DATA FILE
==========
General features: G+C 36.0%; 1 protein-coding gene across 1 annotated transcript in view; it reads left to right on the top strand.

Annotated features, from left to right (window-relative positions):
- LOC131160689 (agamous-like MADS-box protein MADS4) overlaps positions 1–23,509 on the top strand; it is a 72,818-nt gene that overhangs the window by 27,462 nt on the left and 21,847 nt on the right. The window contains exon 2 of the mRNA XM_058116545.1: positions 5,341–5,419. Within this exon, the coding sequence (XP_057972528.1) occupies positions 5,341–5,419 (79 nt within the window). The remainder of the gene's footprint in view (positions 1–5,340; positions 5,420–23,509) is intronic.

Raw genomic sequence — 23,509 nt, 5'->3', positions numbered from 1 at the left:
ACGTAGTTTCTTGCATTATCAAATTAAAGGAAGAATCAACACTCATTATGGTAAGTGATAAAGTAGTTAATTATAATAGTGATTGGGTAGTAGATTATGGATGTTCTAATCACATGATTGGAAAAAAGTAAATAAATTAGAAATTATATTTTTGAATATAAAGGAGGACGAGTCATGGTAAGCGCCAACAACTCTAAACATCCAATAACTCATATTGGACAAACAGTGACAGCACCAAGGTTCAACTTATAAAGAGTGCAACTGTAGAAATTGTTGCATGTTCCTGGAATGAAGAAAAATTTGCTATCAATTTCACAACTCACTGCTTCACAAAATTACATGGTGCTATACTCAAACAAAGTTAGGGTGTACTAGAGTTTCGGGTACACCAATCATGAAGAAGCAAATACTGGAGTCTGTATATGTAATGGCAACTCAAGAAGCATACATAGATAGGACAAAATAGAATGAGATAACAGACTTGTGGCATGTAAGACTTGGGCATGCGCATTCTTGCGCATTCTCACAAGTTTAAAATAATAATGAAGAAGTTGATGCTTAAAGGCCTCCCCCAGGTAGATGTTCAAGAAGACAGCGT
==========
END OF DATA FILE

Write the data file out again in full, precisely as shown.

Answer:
General features: G+C 36.0%; 1 protein-coding gene across 1 annotated transcript in view; it reads left to right on the top strand.

Annotated features, from left to right (window-relative positions):
- LOC131160689 (agamous-like MADS-box protein MADS4) overlaps positions 1–23,509 on the top strand; it is a 72,818-nt gene that overhangs the window by 27,462 nt on the left and 21,847 nt on the right. The window contains exon 2 of the mRNA XM_058116545.1: positions 5,341–5,419. Within this exon, the coding sequence (XP_057972528.1) occupies positions 5,341–5,419 (79 nt within the window). The remainder of the gene's footprint in view (positions 1–5,340; positions 5,420–23,509) is intronic.

Raw genomic sequence — 23,509 nt, 5'->3', positions numbered from 1 at the left:
ACGTAGTTTCTTGCATTATCAAATTAAAGGAAGAATCAACACTCATTATGGTAAGTGATAAAGTAGTTAATTATAATAGTGATTGGGTAGTAGATTATGGATGTTCTAATCACATGATTGGAAAAAAGTAAATAAATTAGAAATTATATTTTTGAATATAAAGGAGGACGAGTCATGGTAAGCGCCAACAACTCTAAACATCCAATAACTCATATTGGACAAACAGTGACAGCACCAAGGTTCAACTTATAAAGAGTGCAACTGTAGAAATTGTTGCATGTTCCTGGAATGAAGAAAAATTTGCTATCAATTTCACAACTCACTGCTTCACAAAATTACATGGTGCTATACTCAAACAAAGTTAGGGTGTACTAGAGTTTCGGGTACACCAATCATGAAGAAGCAAATACTGGAGTCTGTATATGTAATGGCAACTCAAGAAGCATACATAGATAGGACAAAATAGAATGAGATAACAGACTTGTGGCATGTAAGACTTGGGCATGCGCATTCTTGCGCATTCTCACAAGTTTAAAATAATAATGAAGAAGTTGATGCTTAAAGGCCTCCCCCAGGTAGATGTTCAAGAAGACAGCGT